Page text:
Current levels of N in freshwaters and estuaries are a significant part of the problem by promoting noxious and harmful algal blooms, simplifying food webs, and creating favorable conditions for non-native species (Heinz III 2008). Warming, too, may promote local extirpation or migration of cold-obligate species and invasion of non-native species (Rahel and Olden 2008). Water temperature directly regulates oxygen concentrations, metabolic rates, and associated life processes. The thermal regime influences fitness and the distribution of species in both space (e.g., latitudinal and altitudinal gradients) and time (e.g., seasonal variation at a single location) (Baron et al. 2002). A survey of remote arctic and alpine lakes of North America and Greenland found that diversity of algal diatom assemblages has changed in these regions more significantly in the twentieth century than in the previous 350 years. Hobbs et al. (2010) noted that the greatest changes occurred in areas of most rapid warming (i.e., the Arctic) and areas with N deposition rates significantly elevated over natural background rates (i.e., alpine lakes), and predicted that diversity in remote lakes will continue to change, particularly in regions where climate change and N deposition interact. Whether from climate change, N availability, or both, the negative effect on biodiversity is expected to continue in the future.

Estuarine and near-coastal systems

Climate change can alter the responses of coastal waters to N pollution in the form of hypoxia, eutrophication, and harmful algal blooms (HABs) toxic to marine fish and wildlife and humans. Coastal ecosystems can become more or less sensitive to N pollution due to climate-driven changes in: (a) water residence time as it affects the time for phytoplankton blooms to occur; (b) ocean currents, as they affect the oxygen levels and nutrient content of water entering estuaries from the ocean; (c) stratification, which is driven by changes in temperature, freshwater discharge, winds and storms; and (d) ecological structure that is driven by temperature or a–c above. Examples of both enhanced and reduced sensitivity to N have been demonstrated for these cases. For instance, New York Harbor estuary has experienced greater occurrences of algal blooms and become much more eutrophic, as water residence times in summer have increased as a result of less winter snowpack in the Adirondack Mountains (Howarth 1998). The St. Lawrence Estuary and Gulf of St. Lawrence have become more sensitive to N-induced hypoxia in recent years, as their bottom waters now come more from the deep Atlantic water, already low in oxygen, and less from the Labrador Current (Gilbert et al. 2005; Howarth et al. 2011). Due to greater stratification, productivity in the Dead Zone area in the Gulf of Mexico has become co-limited by P, causing less N uptake, -cycling, and -loss in coastal environments and greater transport of Nr to deeper waters (Sylvan et al. 2006, Donner and Scavia 2007).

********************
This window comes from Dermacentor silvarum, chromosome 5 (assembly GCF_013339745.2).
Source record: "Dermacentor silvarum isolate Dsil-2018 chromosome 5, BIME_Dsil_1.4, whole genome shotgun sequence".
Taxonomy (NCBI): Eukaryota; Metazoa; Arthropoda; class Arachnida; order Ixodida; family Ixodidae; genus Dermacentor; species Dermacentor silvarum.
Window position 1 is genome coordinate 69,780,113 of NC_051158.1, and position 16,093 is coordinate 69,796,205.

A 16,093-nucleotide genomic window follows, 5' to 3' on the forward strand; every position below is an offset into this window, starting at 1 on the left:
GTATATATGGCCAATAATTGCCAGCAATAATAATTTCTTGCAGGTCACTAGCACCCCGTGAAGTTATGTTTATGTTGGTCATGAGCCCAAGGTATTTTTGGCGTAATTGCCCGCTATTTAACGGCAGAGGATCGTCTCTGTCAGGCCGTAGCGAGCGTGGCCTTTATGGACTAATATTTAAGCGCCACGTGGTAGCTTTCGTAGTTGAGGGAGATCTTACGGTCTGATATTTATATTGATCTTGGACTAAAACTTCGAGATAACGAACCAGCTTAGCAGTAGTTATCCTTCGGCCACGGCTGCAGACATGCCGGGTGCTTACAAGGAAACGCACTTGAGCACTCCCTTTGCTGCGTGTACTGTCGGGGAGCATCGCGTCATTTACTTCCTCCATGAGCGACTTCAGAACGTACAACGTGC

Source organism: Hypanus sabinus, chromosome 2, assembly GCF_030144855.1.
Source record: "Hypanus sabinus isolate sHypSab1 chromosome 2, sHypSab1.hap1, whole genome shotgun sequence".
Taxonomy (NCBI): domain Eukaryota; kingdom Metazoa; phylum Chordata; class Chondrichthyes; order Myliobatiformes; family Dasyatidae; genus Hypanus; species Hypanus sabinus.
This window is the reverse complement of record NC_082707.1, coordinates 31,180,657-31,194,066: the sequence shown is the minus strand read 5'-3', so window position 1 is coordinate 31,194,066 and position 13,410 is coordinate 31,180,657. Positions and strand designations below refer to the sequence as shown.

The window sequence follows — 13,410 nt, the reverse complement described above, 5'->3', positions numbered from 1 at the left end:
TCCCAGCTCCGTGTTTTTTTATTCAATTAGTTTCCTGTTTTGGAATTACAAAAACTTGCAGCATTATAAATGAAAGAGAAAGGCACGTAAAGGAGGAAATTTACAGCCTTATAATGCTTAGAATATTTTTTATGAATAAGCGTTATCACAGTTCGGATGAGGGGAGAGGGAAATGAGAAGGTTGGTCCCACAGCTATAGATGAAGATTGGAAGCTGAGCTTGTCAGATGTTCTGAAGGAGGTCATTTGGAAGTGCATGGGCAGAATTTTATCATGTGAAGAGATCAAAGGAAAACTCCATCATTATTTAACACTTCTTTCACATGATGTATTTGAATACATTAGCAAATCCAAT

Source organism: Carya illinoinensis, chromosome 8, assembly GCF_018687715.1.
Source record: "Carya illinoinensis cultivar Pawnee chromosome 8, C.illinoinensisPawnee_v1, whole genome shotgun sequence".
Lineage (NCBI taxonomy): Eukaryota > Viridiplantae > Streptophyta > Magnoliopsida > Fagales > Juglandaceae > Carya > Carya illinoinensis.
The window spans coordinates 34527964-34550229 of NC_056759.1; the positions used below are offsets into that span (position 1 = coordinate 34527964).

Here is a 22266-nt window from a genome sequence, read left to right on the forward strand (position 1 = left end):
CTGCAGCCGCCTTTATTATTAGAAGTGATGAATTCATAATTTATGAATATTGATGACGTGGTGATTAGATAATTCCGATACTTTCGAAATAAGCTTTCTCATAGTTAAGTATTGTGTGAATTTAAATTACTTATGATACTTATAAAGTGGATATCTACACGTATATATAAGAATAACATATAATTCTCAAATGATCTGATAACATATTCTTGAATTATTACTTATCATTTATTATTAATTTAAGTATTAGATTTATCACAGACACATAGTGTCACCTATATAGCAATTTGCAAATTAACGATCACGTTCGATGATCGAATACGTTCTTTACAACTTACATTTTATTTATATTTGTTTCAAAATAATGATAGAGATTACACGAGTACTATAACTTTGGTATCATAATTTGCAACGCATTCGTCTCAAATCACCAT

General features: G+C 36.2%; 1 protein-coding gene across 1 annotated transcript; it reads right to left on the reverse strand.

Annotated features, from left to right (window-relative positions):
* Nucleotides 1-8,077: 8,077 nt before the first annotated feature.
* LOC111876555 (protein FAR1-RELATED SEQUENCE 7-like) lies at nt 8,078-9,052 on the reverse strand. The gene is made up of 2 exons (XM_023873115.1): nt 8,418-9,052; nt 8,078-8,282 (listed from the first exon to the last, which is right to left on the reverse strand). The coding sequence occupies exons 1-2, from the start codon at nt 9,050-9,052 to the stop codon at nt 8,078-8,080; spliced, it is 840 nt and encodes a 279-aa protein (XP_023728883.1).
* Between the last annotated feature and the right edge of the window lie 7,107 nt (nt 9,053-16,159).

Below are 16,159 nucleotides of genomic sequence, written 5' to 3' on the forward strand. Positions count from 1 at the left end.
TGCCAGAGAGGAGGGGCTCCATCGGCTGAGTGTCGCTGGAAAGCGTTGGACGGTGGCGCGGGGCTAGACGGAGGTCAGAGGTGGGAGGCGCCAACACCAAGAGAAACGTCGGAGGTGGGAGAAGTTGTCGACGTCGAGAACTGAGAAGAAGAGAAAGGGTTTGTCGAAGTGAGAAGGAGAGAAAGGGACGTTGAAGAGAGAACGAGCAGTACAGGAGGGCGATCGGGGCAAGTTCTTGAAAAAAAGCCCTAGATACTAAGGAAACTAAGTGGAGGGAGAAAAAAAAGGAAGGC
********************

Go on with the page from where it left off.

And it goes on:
Several aspects of climate change that favor HABs include: longer periods of warm temperatures, increased intensity of vertical stratification, increased salinization, and increased intensity of storms and drought frequency and duration (Paerl and Scott 2010). Storms can increase nutrient loads to coastal zone while droughts increase residence times, retaining nutrients and exacerbating algal blooms. A number of estuaries have experienced hypoxia and HABs associated with altered nutrient loads during certain key seasonal periods (Howarth et al. 2000; Paerl 2006). Harmful algal blooms can dramatically alter ecosystem biodiversity, and influence recreation, fisheries and a host of other ecosystem services (Compton et al. 2011).

Oceans are also sensitive to atmospheric CO2 enrichment and climate change, with acidification and coral bleaching affecting coral reefs and other vulnerable ecosystems. Chronic stresses, such as nutrient loading, may make it more difficult for corals to adapt to climate impacts (Scavia et al. 2002). Eutrophication and warming, and associated hypoxia and anoxia, can greatly exacerbate ocean acidification because the respiration that drives oxygen consumption produces high levels of dissolved inorganic C, including CO2 gas. The resulting acidification harms calcifying organisms such as mollusks and some crustaceans (Howarth et al. 2011).

Evaluating risks from nitrogen enrichment and climate change on biodiversity